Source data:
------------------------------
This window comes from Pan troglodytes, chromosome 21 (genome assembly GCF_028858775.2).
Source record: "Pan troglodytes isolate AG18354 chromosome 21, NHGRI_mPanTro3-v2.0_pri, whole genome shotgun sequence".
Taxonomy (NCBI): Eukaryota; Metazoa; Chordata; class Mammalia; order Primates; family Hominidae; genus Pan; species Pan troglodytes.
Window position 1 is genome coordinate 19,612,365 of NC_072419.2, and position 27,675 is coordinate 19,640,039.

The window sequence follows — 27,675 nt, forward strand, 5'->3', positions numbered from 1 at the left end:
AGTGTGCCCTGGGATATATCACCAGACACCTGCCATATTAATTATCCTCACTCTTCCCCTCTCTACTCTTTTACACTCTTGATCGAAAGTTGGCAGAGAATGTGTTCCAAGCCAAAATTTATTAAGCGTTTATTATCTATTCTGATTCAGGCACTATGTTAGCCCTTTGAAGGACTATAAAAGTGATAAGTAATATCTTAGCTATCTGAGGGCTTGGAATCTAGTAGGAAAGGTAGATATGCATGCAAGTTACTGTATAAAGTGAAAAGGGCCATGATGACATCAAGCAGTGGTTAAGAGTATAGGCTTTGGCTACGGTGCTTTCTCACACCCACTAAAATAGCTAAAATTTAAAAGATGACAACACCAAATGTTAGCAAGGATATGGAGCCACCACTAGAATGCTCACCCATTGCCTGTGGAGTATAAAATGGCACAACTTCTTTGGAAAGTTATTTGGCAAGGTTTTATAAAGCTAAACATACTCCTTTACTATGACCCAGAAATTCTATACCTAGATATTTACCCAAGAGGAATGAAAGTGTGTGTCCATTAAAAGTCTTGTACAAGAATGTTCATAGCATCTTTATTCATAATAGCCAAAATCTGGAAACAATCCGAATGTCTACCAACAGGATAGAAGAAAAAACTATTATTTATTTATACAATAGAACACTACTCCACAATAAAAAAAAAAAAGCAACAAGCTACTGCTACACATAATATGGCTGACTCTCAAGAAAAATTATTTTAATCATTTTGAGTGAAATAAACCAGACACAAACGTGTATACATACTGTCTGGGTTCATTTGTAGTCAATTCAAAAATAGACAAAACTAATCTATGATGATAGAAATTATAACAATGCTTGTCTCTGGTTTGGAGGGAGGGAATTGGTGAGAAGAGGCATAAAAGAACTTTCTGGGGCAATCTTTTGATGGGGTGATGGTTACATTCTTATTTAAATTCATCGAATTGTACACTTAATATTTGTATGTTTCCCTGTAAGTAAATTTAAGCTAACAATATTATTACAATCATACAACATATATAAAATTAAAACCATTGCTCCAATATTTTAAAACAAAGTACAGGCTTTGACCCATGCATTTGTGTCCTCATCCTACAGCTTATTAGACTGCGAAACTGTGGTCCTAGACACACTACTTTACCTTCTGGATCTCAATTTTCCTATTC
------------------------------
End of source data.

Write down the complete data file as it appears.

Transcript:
This window comes from Pan troglodytes, chromosome 21 (genome assembly GCF_028858775.2).
Source record: "Pan troglodytes isolate AG18354 chromosome 21, NHGRI_mPanTro3-v2.0_pri, whole genome shotgun sequence".
Taxonomy (NCBI): Eukaryota; Metazoa; Chordata; class Mammalia; order Primates; family Hominidae; genus Pan; species Pan troglodytes.
Window position 1 is genome coordinate 19,612,365 of NC_072419.2, and position 27,675 is coordinate 19,640,039.

The window sequence follows — 27,675 nt, forward strand, 5'->3', positions numbered from 1 at the left end:
AGTGTGCCCTGGGATATATCACCAGACACCTGCCATATTAATTATCCTCACTCTTCCCCTCTCTACTCTTTTACACTCTTGATCGAAAGTTGGCAGAGAATGTGTTCCAAGCCAAAATTTATTAAGCGTTTATTATCTATTCTGATTCAGGCACTATGTTAGCCCTTTGAAGGACTATAAAAGTGATAAGTAATATCTTAGCTATCTGAGGGCTTGGAATCTAGTAGGAAAGGTAGATATGCATGCAAGTTACTGTATAAAGTGAAAAGGGCCATGATGACATCAAGCAGTGGTTAAGAGTATAGGCTTTGGCTACGGTGCTTTCTCACACCCACTAAAATAGCTAAAATTTAAAAGATGACAACACCAAATGTTAGCAAGGATATGGAGCCACCACTAGAATGCTCACCCATTGCCTGTGGAGTATAAAATGGCACAACTTCTTTGGAAAGTTATTTGGCAAGGTTTTATAAAGCTAAACATACTCCTTTACTATGACCCAGAAATTCTATACCTAGATATTTACCCAAGAGGAATGAAAGTGTGTGTCCATTAAAAGTCTTGTACAAGAATGTTCATAGCATCTTTATTCATAATAGCCAAAATCTGGAAACAATCCGAATGTCTACCAACAGGATAGAAGAAAAAACTATTATTTATTTATACAATAGAACACTACTCCACAATAAAAAAAAAAAAGCAACAAGCTACTGCTACACATAATATGGCTGACTCTCAAGAAAAATTATTTTAATCATTTTGAGTGAAATAAACCAGACACAAACGTGTATACATACTGTCTGGGTTCATTTGTAGTCAATTCAAAAATAGACAAAACTAATCTATGATGATAGAAATTATAACAATGCTTGTCTCTGGTTTGGAGGGAGGGAATTGGTGAGAAGAGGCATAAAAGAACTTTCTGGGGCAATCTTTTGATGGGGTGATGGTTACATTCTTATTTAAATTCATCGAATTGTACACTTAATATTTGTATGTTTCCCTGTAAGTAAATTTAAGCTAACAATATTATTACAATCATACAACATATATAAAATTAAAACCATTGCTCCAATATTTTAAAACAAAGTACAGGCTTTGACCCATGCATTTGTGTCCTCATCCTACAGCTTATTAGACTGCGAAACTGTGGTCCTAGACACACTACTTTACCTTCTGGATCTCAATTTTCCTATTC